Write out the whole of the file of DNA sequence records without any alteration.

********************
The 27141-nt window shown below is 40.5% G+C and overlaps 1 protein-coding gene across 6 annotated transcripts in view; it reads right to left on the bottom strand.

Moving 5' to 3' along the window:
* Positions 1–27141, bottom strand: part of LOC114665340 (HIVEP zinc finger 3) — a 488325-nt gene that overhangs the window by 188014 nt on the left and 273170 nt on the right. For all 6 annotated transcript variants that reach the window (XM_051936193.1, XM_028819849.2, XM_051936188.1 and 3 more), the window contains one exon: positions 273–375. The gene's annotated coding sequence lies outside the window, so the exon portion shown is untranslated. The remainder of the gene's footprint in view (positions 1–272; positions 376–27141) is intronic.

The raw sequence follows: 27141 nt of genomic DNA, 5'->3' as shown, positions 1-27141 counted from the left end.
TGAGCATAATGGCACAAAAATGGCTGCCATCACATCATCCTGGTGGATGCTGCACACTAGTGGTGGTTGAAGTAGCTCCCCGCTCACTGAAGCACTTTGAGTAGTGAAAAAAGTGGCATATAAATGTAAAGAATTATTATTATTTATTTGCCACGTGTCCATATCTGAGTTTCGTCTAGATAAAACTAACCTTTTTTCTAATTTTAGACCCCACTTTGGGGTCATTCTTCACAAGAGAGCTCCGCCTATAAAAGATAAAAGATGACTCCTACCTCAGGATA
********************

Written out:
The 27141-nt window shown below is 40.5% G+C and overlaps 1 protein-coding gene across 6 annotated transcripts in view; it reads right to left on the bottom strand.

Moving 5' to 3' along the window:
* Positions 1–27141, bottom strand: part of LOC114665340 (HIVEP zinc finger 3) — a 488325-nt gene that overhangs the window by 188014 nt on the left and 273170 nt on the right. For all 6 annotated transcript variants that reach the window (XM_051936193.1, XM_028819849.2, XM_051936188.1 and 3 more), the window contains one exon: positions 273–375. The gene's annotated coding sequence lies outside the window, so the exon portion shown is untranslated. The remainder of the gene's footprint in view (positions 1–272; positions 376–27141) is intronic.

The raw sequence follows: 27141 nt of genomic DNA, 5'->3' as shown, positions 1-27141 counted from the left end.
TGAGCATAATGGCACAAAAATGGCTGCCATCACATCATCCTGGTGGATGCTGCACACTAGTGGTGGTTGAAGTAGCTCCCCGCTCACTGAAGCACTTTGAGTAGTGAAAAAAGTGGCATATAAATGTAAAGAATTATTATTATTTATTTGCCACGTGTCCATATCTGAGTTTCGTCTAGATAAAACTAACCTTTTTTCTAATTTTAGACCCCACTTTGGGGTCATTCTTCACAAGAGAGCTCCGCCTATAAAAGATAAAAGATGACTCCTACCTCAGGATA